What are the advantages of both artworks moving while maintaining the panel fix during alignment?

ALTIX - Automa-Tech™ employs a patented process for aligning top and bottom artworks by moving these while maintaining the panel fixed. Conventional systems move the upper artwork and also move the panel. This latter method is less attractive since moving the panel requires:

  • Drilling 2 holes in the panels and placing pins in these holes. This causes a pollution due to particles from the holes falling in the exposure area.
  • Additional problems may arise when holes are completely or partially covered with dry film.
  • The pins that are used to move panels are small flexible mechanical parts exhibiting spring effect which is not possible to suppress, resulting in reduced positioning accuracy.

What does "tolerance of positioning ± 12µm" mean?

Positioning tolerance is the performance of the machine to align perfect artworks and panels. The process is as follows:

  • The system compares the position for every target of artworks and panels, by computing the error components in X-axis (dx) and Y-axis (dy) for each of them.
  • Afterwards, the barycenter of all targets are compared to get the origin dx=0, dy=0 in the center of panels. 
  • The result is for 2 targets systems and not for dx and dy of the right target = -dx ,-dy (±12µm) If artworks are 100µm bigger than the panel, the result on the panel near the target is not ±12µm, but 50 ±12 µm.

What is the use of glass artworks?

The only advantage is the stability of the mask with respect to temperature and humidity variations. The standard Mylar artwork is very sensible to humidity and temperature, for example:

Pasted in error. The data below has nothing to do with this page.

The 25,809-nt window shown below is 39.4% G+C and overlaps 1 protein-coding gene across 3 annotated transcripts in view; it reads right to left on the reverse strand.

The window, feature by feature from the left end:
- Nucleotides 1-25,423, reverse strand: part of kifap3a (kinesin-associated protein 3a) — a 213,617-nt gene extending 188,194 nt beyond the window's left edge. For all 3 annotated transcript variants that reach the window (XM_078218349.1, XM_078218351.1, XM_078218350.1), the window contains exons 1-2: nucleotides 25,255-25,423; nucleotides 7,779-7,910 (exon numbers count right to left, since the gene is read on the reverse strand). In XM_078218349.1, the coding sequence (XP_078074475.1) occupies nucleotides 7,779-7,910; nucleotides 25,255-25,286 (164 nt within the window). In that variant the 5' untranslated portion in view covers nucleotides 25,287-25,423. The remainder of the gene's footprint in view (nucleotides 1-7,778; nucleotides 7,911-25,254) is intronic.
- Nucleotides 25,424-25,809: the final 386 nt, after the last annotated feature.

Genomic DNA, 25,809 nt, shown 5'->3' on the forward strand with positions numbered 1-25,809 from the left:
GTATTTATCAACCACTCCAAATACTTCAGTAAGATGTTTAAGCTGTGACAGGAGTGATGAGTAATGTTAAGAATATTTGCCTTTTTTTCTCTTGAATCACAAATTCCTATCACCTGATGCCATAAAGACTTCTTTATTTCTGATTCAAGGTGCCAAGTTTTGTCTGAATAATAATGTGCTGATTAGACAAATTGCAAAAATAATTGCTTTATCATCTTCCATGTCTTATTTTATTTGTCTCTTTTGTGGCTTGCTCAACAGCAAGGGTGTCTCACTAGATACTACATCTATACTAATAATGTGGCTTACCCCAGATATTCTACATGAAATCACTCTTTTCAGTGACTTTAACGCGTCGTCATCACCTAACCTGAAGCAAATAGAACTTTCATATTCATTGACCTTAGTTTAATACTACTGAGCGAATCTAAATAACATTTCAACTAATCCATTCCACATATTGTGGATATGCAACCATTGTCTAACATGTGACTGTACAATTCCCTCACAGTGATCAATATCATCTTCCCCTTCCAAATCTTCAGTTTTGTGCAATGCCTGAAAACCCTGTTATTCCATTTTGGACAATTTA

• Temperature effect 16µm/°C/m with very small hysteresis effect.
  • Humidity effect 8µm/%RH/m with important hysteresis effect. For example if your artworks are manufactured and stabilized in a room at 20°C and 45% RH and you use them at 24°C, 53%RH, for a 700mm artwork the possible distorsion will be :

((24-20)*16+(53-45)*8)*0.7 = 128µm.

Glass artworks are less sensible to temperature, and humidity has no effect.

  • Temperature effect is 4µm/°C/m The resulting effect for the same dimensions is : ((24-20)*4+(53-45)*0)*0.7 = 16µm. 

This is the main reason to use glass artworks. On the other hand, the price of glass artworks is much higher. In most cases, working in a stable clean room, with good exposure units controlling glass temperature as the ones provided by ALTIX - Automa-Tech™, provides a good solution and prevents from using expensive glass artworks.

What is LongLife+ lamp?

EZL073 Long Life+ lamp is a 5kW short arc lamp developed by ALTIX - Automa-Tech™ and USHIO which can be installed in any 5kW collimated light exposure unit.

Its main advantage compared to other types of short arc lamps is its guaranteed lifetime ; 1500 hours instead of 800 hours for standard ones. 

This brings important savings to ALTIX - Automa-Tech™'s customers because this lamp costs only 12% more while it lasts 90% more than a classical lamp.

ALTIX - Automa-Tech™ can propose, free of charge, the modification of the lamp socket of your current units to fit this new Long Life+ lamp. For more information see "Long Life+ lamp brochure"

Call us!

We can make the cost calculation of your savings with you.

What is CMI™? When do I need this function on my exposure unit?

This new patented system allows a perfect contact between the artwork photo-emulsion and the printed circuit board surface resulting in a very high resolution down to 15 µm (0.6 mils).

This new feature is especially dedicated to outerlayers & soldermask applications with uneven topographic surfaces. It has been developed to avoid all the classical imaging troubles due to off-contact between printed circuit boards and glasses on which the artworks are sucked to.